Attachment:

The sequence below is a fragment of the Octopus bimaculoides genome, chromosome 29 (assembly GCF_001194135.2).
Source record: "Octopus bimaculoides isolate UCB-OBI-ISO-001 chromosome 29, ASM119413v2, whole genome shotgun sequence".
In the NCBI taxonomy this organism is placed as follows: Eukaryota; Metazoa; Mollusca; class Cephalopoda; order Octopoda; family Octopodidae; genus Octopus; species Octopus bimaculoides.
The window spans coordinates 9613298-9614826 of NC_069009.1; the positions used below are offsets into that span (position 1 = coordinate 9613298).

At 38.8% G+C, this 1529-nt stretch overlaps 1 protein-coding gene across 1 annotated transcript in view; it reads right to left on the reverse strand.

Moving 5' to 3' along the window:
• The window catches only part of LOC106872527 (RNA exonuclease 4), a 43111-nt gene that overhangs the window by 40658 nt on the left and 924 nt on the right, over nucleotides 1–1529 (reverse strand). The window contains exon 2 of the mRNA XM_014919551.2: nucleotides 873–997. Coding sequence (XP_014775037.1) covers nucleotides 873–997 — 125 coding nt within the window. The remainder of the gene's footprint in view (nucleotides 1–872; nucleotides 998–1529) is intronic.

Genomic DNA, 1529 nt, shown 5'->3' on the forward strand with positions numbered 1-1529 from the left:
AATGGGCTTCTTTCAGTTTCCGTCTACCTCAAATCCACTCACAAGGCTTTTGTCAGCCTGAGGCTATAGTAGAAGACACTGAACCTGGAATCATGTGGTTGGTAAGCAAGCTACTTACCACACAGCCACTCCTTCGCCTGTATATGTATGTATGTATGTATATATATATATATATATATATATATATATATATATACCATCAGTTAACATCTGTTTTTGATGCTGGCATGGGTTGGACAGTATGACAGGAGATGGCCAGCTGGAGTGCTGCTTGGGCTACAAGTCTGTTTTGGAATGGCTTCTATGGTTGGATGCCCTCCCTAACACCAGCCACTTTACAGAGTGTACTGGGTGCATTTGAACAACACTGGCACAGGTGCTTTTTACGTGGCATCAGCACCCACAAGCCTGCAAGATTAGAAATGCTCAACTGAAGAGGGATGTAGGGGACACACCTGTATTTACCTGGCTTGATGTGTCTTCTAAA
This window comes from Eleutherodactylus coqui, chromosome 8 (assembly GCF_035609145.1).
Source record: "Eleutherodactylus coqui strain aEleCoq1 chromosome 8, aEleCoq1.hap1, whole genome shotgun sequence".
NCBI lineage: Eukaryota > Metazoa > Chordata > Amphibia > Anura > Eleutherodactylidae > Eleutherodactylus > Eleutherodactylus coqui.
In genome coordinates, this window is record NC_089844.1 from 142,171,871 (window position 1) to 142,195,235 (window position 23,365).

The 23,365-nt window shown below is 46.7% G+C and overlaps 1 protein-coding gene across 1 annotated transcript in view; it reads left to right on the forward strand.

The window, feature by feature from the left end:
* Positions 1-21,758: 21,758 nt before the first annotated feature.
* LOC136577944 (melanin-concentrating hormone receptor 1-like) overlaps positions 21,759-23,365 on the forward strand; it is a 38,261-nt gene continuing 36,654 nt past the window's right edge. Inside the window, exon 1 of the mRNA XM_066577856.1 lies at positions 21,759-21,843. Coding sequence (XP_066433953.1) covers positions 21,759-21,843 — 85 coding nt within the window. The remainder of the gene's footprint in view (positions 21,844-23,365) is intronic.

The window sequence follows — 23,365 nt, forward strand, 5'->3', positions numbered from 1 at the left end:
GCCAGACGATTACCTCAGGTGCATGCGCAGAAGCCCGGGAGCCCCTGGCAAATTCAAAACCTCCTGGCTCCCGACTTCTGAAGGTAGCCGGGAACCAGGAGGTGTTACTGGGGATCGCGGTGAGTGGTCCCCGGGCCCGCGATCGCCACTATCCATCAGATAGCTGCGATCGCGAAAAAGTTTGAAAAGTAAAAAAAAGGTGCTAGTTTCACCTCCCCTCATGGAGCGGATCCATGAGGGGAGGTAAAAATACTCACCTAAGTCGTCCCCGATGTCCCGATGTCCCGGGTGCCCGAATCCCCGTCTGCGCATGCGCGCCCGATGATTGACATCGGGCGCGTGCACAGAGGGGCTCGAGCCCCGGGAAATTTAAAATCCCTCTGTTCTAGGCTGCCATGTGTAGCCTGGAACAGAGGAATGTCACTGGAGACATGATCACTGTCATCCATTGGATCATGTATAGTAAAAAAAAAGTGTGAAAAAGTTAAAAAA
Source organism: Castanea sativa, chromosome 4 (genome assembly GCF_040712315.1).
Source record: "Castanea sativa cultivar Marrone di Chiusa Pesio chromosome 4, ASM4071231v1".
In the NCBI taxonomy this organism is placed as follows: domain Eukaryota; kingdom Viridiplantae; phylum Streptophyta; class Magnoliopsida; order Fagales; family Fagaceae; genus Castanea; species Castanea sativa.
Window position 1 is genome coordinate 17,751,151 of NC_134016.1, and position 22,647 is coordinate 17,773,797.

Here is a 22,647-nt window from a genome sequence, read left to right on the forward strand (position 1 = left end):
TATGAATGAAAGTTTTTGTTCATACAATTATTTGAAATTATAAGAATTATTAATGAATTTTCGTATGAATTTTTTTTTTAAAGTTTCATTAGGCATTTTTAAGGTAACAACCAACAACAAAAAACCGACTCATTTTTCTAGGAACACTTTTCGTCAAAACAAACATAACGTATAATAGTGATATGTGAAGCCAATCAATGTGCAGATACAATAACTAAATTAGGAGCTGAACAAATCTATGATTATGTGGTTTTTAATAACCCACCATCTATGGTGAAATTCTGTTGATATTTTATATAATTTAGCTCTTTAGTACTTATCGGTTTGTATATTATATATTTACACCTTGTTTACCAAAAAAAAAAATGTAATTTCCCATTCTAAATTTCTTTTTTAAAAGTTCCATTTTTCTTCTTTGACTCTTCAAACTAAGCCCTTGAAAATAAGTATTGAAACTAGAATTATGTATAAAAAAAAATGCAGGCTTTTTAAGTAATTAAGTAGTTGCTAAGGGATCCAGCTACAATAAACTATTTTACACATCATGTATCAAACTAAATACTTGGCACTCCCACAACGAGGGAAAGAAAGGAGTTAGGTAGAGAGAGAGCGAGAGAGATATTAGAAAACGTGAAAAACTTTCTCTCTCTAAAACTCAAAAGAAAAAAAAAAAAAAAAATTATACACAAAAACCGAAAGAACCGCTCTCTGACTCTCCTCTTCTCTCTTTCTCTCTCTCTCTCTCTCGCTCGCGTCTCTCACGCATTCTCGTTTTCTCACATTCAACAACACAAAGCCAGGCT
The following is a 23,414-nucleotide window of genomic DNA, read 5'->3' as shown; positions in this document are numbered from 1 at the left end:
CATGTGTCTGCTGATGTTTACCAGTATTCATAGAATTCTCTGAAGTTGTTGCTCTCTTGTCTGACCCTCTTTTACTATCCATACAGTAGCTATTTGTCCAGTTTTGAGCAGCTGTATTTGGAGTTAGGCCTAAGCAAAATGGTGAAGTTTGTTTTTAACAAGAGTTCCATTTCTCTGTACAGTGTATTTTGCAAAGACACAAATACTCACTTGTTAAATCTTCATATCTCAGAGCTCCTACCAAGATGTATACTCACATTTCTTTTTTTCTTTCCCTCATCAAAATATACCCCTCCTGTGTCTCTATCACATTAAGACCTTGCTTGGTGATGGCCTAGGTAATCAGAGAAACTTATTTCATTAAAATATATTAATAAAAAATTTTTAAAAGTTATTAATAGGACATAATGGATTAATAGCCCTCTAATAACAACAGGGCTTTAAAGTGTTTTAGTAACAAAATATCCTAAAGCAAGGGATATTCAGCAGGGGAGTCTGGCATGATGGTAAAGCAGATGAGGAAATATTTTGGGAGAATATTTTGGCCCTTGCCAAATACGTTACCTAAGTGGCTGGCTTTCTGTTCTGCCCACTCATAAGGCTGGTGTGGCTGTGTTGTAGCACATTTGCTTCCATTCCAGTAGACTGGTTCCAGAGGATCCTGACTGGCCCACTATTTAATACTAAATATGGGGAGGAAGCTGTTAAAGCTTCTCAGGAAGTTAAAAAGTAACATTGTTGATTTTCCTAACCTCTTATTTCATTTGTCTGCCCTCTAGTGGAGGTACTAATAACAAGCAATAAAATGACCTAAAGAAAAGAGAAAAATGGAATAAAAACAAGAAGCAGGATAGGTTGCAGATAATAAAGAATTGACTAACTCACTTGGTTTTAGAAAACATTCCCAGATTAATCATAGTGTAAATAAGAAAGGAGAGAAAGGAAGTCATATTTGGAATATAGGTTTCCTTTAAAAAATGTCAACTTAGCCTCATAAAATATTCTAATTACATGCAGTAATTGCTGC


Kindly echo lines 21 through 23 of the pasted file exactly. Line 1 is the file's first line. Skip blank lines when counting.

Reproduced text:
Source record: "Castanea sativa cultivar Marrone di Chiusa Pesio chromosome 4, ASM4071231v1".
In the NCBI taxonomy this organism is placed as follows: domain Eukaryota; kingdom Viridiplantae; phylum Streptophyta; class Magnoliopsida; order Fagales; family Fagaceae; genus Castanea; species Castanea sativa.
Window position 1 is genome coordinate 17,751,151 of NC_134016.1, and position 22,647 is coordinate 17,773,797.